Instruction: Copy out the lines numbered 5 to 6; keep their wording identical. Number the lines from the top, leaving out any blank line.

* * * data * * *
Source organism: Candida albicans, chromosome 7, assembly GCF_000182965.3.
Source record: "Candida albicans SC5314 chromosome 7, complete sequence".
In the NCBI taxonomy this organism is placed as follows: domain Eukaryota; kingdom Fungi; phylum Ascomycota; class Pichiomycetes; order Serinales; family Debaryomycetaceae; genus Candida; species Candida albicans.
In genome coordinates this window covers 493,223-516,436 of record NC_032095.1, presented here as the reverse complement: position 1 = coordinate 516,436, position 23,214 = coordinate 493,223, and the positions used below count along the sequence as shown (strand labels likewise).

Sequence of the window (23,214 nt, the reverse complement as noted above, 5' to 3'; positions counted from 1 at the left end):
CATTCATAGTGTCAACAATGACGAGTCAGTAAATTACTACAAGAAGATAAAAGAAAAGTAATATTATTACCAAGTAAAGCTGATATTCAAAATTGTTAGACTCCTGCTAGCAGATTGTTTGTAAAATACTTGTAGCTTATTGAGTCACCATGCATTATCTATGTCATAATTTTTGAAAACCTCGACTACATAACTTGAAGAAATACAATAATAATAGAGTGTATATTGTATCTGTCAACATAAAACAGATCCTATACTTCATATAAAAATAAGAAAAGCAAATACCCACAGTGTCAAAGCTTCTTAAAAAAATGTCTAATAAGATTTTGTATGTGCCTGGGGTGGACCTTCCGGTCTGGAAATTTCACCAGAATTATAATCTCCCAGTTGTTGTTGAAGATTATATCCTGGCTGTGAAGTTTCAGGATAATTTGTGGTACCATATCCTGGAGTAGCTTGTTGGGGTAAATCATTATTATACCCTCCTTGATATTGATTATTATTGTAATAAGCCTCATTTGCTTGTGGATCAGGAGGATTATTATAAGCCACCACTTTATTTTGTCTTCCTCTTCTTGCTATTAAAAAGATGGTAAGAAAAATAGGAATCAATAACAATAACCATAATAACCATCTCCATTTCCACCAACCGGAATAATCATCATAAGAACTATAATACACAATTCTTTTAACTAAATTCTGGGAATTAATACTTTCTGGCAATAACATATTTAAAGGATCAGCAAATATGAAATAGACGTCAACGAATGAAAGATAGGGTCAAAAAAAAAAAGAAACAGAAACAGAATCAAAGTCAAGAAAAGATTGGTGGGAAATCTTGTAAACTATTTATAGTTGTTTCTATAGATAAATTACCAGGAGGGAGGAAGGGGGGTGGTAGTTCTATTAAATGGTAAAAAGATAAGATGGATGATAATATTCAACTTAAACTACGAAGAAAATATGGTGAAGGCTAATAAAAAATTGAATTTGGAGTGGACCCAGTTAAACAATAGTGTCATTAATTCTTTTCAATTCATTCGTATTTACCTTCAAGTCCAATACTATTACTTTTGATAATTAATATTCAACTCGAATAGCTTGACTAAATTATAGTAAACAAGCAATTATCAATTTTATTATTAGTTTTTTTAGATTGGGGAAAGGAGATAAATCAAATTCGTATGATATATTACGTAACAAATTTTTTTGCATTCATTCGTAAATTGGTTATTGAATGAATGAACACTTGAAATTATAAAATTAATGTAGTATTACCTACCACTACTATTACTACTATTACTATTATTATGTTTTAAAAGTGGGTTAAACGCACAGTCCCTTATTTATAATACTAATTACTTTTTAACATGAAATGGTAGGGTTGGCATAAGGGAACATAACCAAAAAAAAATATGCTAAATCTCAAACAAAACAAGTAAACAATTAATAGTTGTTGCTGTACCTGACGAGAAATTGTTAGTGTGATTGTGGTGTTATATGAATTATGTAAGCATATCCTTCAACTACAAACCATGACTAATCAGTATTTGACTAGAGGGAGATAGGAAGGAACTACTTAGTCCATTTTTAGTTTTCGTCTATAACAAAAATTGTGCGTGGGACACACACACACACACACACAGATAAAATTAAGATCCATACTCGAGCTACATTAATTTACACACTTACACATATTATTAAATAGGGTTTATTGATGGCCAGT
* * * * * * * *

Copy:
Sequence of the window (23,214 nt, the reverse complement as noted above, 5' to 3'; positions counted from 1 at the left end):
CATTCATAGTGTCAACAATGACGAGTCAGTAAATTACTACAAGAAGATAAAAGAAAAGTAATATTATTACCAAGTAAAGCTGATATTCAAAATTGTTAGACTCCTGCTAGCAGATTGTTTGTAAAATACTTGTAGCTTATTGAGTCACCATGCATTATCTATGTCATAATTTTTGAAAACCTCGACTACATAACTTGAAGAAATACAATAATAATAGAGTGTATATTGTATCTGTCAACATAAAACAGATCCTATACTTCATATAAAAATAAGAAAAGCAAATACCCACAGTGTCAAAGCTTCTTAAAAAAATGTCTAATAAGATTTTGTATGTGCCTGGGGTGGACCTTCCGGTCTGGAAATTTCACCAGAATTATAATCTCCCAGTTGTTGTTGAAGATTATATCCTGGCTGTGAAGTTTCAGGATAATTTGTGGTACCATATCCTGGAGTAGCTTGTTGGGGTAAATCATTATTATACCCTCCTTGATATTGATTATTATTGTAATAAGCCTCATTTGCTTGTGGATCAGGAGGATTATTATAAGCCACCACTTTATTTTGTCTTCCTCTTCTTGCTATTAAAAAGATGGTAAGAAAAATAGGAATCAATAACAATAACCATAATAACCATCTCCATTTCCACCAACCGGAATAATCATCATAAGAACTATAATACACAATTCTTTTAACTAAATTCTGGGAATTAATACTTTCTGGCAATAACATATTTAAAGGATCAGCAAATATGAAATAGACGTCAACGAATGAAAGATAGGGTCAAAAAAAAAAAGAAACAGAAACAGAATCAAAGTCAAGAAAAGATTGGTGGGAAATCTTGTAAACTATTTATAGTTGTTTCTATAGATAAATTACCAGGAGGGAGGAAGGGGGGTGGTAGTTCTATTAAATGGTAAAAAGATAAGATGGATGATAATATTCAACTTAAACTACGAAGAAAATATGGTGAAGGCTAATAAAAAATTGAATTTGGAGTGGACCCAGTTAAACAATAGTGTCATTAATTCTTTTCAATTCATTCGTATTTACCTTCAAGTCCAATACTATTACTTTTGATAATTAATATTCAACTCGAATAGCTTGACTAAATTATAGTAAACAAGCAATTATCAATTTTATTATTAGTTTTTTTAGATTGGGGAAAGGAGATAAATCAAATTCGTATGATATATTACGTAACAAATTTTTTTGCATTCATTCGTAAATTGGTTATTGAATGAATGAACACTTGAAATTATAAAATTAATGTAGTATTACCTACCACTACTATTACTACTATTACTATTATTATGTTTTAAAAGTGGGTTAAACGCACAGTCCCTTATTTATAATACTAATTACTTTTTAACATGAAATGGTAGGGTTGGCATAAGGGAACATAACCAAAAAAAAATATGCTAAATCTCAAACAAAACAAGTAAACAATTAATAGTTGTTGCTGTACCTGACGAGAAATTGTTAGTGTGATTGTGGTGTTATATGAATTATGTAAGCATATCCTTCAACTACAAACCATGACTAATCAGTATTTGACTAGAGGGAGATAGGAAGGAACTACTTAGTCCATTTTTAGTTTTCGTCTATAACAAAAATTGTGCGTGGGACACACACACACACACACACAGATAAAATTAAGATCCATACTCGAGCTACATTAATTTACACACTTACACATATTATTAAATAGGGTTTATTGATGGCCAGT